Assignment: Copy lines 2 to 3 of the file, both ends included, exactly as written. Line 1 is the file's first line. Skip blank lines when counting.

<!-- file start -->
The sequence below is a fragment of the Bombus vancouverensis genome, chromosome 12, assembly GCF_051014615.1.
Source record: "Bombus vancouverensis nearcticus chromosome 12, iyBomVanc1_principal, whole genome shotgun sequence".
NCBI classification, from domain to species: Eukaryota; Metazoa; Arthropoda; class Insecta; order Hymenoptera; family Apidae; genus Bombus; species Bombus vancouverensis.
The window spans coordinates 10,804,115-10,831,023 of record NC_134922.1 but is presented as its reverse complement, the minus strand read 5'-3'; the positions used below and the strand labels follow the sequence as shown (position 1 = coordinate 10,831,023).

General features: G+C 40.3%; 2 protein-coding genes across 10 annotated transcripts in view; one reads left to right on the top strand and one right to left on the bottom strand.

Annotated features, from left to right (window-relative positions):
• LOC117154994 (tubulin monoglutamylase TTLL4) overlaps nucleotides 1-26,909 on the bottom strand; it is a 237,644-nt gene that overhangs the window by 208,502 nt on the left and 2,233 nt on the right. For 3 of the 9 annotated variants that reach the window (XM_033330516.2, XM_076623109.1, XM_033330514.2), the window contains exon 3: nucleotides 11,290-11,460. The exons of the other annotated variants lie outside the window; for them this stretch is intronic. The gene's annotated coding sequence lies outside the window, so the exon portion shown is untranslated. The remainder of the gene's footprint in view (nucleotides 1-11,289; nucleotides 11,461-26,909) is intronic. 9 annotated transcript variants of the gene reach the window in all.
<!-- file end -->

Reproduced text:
Source record: "Bombus vancouverensis nearcticus chromosome 12, iyBomVanc1_principal, whole genome shotgun sequence".
NCBI classification, from domain to species: Eukaryota; Metazoa; Arthropoda; class Insecta; order Hymenoptera; family Apidae; genus Bombus; species Bombus vancouverensis.